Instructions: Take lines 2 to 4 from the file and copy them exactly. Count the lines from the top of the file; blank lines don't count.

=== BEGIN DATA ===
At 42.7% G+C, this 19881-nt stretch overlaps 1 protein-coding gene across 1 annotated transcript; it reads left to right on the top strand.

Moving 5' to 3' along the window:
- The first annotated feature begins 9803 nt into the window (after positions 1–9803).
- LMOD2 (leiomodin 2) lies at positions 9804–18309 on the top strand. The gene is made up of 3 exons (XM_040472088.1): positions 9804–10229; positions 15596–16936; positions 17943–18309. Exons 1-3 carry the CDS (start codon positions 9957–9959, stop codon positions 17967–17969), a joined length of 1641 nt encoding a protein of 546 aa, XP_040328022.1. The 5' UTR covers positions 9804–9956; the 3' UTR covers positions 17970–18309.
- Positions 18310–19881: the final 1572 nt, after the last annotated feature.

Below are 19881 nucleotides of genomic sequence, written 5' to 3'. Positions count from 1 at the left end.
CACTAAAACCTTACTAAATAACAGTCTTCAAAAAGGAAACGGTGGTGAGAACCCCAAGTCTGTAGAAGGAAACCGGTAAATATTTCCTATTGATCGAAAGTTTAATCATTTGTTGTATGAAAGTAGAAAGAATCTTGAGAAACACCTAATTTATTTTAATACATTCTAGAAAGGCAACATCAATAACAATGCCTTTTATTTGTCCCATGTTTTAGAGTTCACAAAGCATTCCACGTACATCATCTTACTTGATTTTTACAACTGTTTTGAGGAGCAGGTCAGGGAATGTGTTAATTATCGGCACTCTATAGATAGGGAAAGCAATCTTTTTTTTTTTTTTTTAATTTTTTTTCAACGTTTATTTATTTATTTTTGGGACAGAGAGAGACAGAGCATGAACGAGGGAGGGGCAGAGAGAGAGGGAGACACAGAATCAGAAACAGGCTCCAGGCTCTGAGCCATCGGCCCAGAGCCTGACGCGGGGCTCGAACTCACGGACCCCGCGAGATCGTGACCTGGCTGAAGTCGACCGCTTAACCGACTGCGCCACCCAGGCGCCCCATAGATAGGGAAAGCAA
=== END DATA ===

Moving 5' to 3' along the window:
- The first annotated feature begins 9803 nt into the window (after positions 1–9803).
- LMOD2 (leiomodin 2) lies at positions 9804–18309 on the top strand. The gene is made up of 3 exons (XM_040472088.1): positions 9804–10229; positions 15596–16936; positions 17943–18309. Exons 1-3 carry the CDS (start codon positions 9957–9959, stop codon positions 17967–17969), a joined length of 1641 nt encoding a protein of 546 aa, XP_040328022.1. The 5' UTR covers positions 9804–9956; the 3' UTR covers positions 17970–18309.